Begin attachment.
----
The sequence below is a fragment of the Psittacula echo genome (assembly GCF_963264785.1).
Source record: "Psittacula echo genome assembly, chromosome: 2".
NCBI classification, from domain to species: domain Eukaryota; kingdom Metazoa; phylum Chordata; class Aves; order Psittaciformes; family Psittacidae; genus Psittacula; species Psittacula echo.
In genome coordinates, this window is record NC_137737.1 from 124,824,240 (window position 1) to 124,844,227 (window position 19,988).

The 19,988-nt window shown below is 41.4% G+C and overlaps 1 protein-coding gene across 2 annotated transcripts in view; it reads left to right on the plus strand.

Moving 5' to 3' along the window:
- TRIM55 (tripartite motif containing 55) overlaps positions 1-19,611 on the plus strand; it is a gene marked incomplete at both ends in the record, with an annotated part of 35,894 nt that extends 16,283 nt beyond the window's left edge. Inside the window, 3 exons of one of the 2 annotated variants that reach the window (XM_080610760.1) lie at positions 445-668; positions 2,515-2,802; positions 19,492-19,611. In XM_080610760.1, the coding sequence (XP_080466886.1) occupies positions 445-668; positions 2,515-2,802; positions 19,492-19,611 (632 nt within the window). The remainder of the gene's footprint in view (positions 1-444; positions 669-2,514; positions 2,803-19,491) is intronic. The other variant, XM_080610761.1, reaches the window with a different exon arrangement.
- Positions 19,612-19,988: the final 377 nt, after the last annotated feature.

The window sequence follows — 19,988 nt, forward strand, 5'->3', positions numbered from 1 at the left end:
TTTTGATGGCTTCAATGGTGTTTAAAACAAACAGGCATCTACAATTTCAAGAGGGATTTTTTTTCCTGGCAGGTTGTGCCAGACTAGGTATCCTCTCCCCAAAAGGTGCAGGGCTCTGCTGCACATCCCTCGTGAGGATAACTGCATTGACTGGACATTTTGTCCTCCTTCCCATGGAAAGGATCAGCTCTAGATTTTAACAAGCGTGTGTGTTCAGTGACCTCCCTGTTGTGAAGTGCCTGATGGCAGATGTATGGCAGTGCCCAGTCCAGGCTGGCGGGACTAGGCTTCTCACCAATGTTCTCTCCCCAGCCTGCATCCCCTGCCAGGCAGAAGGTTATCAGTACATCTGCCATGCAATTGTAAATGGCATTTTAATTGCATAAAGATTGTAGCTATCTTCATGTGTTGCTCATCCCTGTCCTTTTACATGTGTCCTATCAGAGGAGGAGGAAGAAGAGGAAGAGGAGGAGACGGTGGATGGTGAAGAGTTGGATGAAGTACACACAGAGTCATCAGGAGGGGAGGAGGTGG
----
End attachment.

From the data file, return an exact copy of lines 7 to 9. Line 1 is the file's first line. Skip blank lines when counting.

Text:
- TRIM55 (tripartite motif containing 55) overlaps positions 1-19,611 on the plus strand; it is a gene marked incomplete at both ends in the record, with an annotated part of 35,894 nt that extends 16,283 nt beyond the window's left edge. Inside the window, 3 exons of one of the 2 annotated variants that reach the window (XM_080610760.1) lie at positions 445-668; positions 2,515-2,802; positions 19,492-19,611. In XM_080610760.1, the coding sequence (XP_080466886.1) occupies positions 445-668; positions 2,515-2,802; positions 19,492-19,611 (632 nt within the window). The remainder of the gene's footprint in view (positions 1-444; positions 669-2,514; positions 2,803-19,491) is intronic. The other variant, XM_080610761.1, reaches the window with a different exon arrangement.
- Positions 19,612-19,988: the final 377 nt, after the last annotated feature.

The window sequence follows — 19,988 nt, forward strand, 5'->3', positions numbered from 1 at the left end: